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Beneficiary Per Stirpes vs. Per Capita

Generally speaking, there are two different ways that assets can pass down to your kids and grandkids. It depends on the distribution formula selected—whether the assets are going to pass Per Stirpes or Per Capita. These are very old-fashioned terms, but we still use these concepts, even today.

Per Stirpes Distribution

Per Stirpes is a way of transferring assets that really just follows the children and grandchildren down. For example, you have a decedent who has passed away and he or she has two grown children and one child has two grandkids and the other child only has one.  When the decedent passes away, if the inheritance is passed Per Stirpes, then 50% would pass to one child and 50% would pass to the other child. Now, if the children have predeceased the decedent, then the 50%, under Per Stirpes, is going to simply go to their children.

In this scenario, one grandchild will end up with 50% of the estate, while the two grandchildren of the other child are going to have to split 50%.  They’ll get 25% each, rather than the 50% that the other grandchild is receiving.  That’s the Per Stirpes distribution formula– also known as right of representation.

In your trust, if you see language that says, “This gift shall pass to my issue by right of representation,” that is what it means. Everybody is going to get a share, based on the number of children and grandchildren that each of these separate people have.

Per Capita Distribution

Now, let’s look at what happens when assets pass under a Per Capita distribution system, rather than Per Stirpes.

Under Per Capita, things are going to pass a little differently. With Per Capita, we’re actually looking at each generation and we’re going to split it equally. Under this scenario, if the decedent, you’re going to end up with 50% going to one child and 50% going to the other child, if they survive the decedent.

If, however, both of these children have predeceased the decedent, then the assets are going to pass down to the grandkids.  With the Per Capita distribution system, we’re actually going to give each grandchild an equal share. That means each grandchild is going to get 33% of the estate. Rather than one grandchild getting 50% and the other two grandchildren splitting 50%, which would make them unequal, the Per Capita distribution formula provides that you go to the first generation where there is somebody alive and split it equally at that generation.  Now each grandchild is going to get an equal share.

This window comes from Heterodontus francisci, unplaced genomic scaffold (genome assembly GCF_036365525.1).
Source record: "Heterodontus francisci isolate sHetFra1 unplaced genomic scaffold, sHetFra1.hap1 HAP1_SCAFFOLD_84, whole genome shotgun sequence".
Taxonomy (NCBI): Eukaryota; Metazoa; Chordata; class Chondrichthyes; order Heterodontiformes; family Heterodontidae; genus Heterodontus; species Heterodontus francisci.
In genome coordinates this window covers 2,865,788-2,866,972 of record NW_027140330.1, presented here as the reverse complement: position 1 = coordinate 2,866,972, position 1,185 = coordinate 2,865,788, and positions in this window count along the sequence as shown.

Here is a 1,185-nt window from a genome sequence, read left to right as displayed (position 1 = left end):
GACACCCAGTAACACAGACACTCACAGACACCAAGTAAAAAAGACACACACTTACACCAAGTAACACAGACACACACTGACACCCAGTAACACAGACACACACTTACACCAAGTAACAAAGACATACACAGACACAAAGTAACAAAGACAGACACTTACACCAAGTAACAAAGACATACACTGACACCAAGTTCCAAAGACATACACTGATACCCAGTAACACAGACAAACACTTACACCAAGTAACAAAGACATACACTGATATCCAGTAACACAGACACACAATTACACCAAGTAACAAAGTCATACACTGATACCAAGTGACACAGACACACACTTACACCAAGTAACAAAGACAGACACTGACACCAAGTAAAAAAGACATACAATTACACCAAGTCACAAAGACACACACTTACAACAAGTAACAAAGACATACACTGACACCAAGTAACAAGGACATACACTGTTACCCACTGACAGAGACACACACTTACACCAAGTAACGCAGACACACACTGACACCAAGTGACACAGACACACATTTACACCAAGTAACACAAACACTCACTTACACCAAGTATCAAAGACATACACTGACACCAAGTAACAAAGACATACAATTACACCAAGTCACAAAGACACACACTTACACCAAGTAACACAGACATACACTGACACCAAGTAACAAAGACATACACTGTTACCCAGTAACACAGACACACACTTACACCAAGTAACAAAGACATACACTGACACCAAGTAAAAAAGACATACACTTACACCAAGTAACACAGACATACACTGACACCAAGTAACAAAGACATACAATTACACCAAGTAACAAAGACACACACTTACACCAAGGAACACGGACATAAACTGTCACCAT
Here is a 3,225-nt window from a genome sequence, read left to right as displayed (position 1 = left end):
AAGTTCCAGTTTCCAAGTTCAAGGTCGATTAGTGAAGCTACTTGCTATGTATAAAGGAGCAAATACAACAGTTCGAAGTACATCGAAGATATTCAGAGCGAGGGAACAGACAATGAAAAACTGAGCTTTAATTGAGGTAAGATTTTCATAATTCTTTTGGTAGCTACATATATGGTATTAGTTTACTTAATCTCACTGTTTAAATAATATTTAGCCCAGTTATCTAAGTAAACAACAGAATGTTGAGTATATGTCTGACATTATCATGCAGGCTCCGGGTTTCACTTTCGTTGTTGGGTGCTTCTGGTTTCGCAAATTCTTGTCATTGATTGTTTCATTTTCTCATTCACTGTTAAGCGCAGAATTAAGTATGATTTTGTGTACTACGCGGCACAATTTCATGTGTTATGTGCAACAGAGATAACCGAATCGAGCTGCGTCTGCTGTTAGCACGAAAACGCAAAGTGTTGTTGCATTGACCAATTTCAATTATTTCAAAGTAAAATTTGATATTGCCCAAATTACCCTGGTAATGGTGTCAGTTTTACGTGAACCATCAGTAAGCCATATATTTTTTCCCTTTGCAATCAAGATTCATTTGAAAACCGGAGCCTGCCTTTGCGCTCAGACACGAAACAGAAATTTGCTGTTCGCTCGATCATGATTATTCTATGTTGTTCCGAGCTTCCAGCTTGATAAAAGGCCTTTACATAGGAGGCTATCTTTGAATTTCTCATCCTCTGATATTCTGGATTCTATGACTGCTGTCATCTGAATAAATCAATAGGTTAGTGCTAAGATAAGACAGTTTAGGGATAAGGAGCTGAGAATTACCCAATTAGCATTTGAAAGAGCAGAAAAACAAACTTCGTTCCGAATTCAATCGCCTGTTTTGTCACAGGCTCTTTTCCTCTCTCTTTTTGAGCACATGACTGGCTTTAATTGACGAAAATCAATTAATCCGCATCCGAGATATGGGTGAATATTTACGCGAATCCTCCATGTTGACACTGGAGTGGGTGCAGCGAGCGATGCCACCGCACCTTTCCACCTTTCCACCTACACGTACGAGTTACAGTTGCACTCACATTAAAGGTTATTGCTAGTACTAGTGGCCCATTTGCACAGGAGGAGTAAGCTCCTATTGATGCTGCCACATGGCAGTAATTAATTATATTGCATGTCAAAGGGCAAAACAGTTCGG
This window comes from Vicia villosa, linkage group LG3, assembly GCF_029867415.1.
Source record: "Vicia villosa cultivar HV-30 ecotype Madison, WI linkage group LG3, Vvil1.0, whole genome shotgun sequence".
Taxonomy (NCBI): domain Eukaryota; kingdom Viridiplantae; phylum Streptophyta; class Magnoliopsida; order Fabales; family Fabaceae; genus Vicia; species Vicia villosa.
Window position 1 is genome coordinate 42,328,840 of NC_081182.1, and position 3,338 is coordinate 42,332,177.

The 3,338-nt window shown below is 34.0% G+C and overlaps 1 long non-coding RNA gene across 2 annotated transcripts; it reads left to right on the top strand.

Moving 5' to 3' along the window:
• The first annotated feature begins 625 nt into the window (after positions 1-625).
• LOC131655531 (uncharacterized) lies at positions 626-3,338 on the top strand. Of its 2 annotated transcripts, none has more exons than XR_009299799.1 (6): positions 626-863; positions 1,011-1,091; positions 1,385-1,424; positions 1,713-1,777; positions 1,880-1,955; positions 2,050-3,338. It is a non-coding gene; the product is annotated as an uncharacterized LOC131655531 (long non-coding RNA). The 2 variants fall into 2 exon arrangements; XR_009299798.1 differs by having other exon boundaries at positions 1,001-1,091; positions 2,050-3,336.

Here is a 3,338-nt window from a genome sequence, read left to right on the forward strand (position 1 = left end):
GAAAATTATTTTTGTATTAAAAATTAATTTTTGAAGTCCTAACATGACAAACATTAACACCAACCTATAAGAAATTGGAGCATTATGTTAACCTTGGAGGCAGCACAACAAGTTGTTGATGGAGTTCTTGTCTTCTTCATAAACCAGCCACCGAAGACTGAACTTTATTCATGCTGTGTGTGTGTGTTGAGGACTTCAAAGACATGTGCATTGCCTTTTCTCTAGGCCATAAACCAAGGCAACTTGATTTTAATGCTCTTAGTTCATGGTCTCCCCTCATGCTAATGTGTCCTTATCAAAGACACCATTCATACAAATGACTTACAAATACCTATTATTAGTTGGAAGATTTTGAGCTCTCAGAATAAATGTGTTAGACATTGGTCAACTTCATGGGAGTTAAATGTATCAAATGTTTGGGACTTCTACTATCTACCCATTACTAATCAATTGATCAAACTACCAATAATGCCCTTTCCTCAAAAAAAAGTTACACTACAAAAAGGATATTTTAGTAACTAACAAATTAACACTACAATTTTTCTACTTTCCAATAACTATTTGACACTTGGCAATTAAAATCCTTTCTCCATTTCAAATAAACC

That’s the difference between a Per Capita distribution and a Per Stirpes distribution.

How to Choose an Asset Distribution Formula

Why do people choose a Per Stirpes distribution, which is also known as right of representation versus a Per Capita distribution? The answer is easy. They usually don’t.  Most people who do a trust or will have no clue about the difference between Per Stirpes and Per Capita. What ends up happening is you’ll have a lawyer who drafts the trust. Some lawyers like to use one distribution system and some lawyers like to use the other formula. The lawyer’s preference of a distribution formula is the way that it will probably be set up in your trust or will, unless you state a preference.

It pays to ask the question: If my children predecease me, how will the assets pass down to my grandchildren?  Will it be equal?  Will it be unequal?  Those are very good questions to ask your estate planning lawyer.

Typically, most people aren’t thinking that they want one distribution formula or the other, because they have no clue that there are two ways to do it.  Now you know. There are two ways to do it and you should have that discussion with your estate planning attorney.